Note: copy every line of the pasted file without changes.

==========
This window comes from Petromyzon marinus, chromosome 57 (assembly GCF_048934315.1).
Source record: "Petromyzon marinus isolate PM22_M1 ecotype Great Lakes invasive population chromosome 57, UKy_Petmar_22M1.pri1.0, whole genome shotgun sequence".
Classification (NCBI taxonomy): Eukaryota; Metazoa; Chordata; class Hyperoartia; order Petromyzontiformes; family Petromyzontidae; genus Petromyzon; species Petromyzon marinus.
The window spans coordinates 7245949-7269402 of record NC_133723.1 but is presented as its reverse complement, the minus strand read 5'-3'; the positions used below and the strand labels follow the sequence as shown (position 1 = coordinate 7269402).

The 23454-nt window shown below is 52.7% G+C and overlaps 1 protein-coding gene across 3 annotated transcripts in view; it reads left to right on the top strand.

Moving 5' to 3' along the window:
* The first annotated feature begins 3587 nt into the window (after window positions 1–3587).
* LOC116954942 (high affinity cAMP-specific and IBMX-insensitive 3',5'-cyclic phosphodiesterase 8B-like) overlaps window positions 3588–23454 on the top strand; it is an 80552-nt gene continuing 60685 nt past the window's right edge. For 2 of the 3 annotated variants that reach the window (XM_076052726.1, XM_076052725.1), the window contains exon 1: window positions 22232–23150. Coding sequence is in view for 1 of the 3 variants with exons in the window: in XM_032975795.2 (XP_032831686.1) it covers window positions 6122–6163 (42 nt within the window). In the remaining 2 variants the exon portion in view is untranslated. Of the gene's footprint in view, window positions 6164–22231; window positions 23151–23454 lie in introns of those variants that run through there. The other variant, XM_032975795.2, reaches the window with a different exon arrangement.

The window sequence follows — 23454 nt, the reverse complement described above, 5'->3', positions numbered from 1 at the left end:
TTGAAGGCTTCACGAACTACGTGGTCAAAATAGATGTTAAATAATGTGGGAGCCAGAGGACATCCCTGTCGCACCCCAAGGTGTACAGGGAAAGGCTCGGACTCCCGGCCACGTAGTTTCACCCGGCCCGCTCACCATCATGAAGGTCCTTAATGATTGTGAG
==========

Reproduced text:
This window comes from Petromyzon marinus, chromosome 57 (assembly GCF_048934315.1).
Source record: "Petromyzon marinus isolate PM22_M1 ecotype Great Lakes invasive population chromosome 57, UKy_Petmar_22M1.pri1.0, whole genome shotgun sequence".
Classification (NCBI taxonomy): Eukaryota; Metazoa; Chordata; class Hyperoartia; order Petromyzontiformes; family Petromyzontidae; genus Petromyzon; species Petromyzon marinus.
The window spans coordinates 7245949-7269402 of record NC_133723.1 but is presented as its reverse complement, the minus strand read 5'-3'; the positions used below and the strand labels follow the sequence as shown (position 1 = coordinate 7269402).

The 23454-nt window shown below is 52.7% G+C and overlaps 1 protein-coding gene across 3 annotated transcripts in view; it reads left to right on the top strand.

Moving 5' to 3' along the window:
* The first annotated feature begins 3587 nt into the window (after window positions 1–3587).
* LOC116954942 (high affinity cAMP-specific and IBMX-insensitive 3',5'-cyclic phosphodiesterase 8B-like) overlaps window positions 3588–23454 on the top strand; it is an 80552-nt gene continuing 60685 nt past the window's right edge. For 2 of the 3 annotated variants that reach the window (XM_076052726.1, XM_076052725.1), the window contains exon 1: window positions 22232–23150. Coding sequence is in view for 1 of the 3 variants with exons in the window: in XM_032975795.2 (XP_032831686.1) it covers window positions 6122–6163 (42 nt within the window). In the remaining 2 variants the exon portion in view is untranslated. Of the gene's footprint in view, window positions 6164–22231; window positions 23151–23454 lie in introns of those variants that run through there. The other variant, XM_032975795.2, reaches the window with a different exon arrangement.

The window sequence follows — 23454 nt, the reverse complement described above, 5'->3', positions numbered from 1 at the left end:
TTGAAGGCTTCACGAACTACGTGGTCAAAATAGATGTTAAATAATGTGGGAGCCAGAGGACATCCCTGTCGCACCCCAAGGTGTACAGGGAAAGGCTCGGACTCCCGGCCACGTAGTTTCACCCGGCCCGCTCACCATCATGAAGGTCCTTAATGATTGTGAG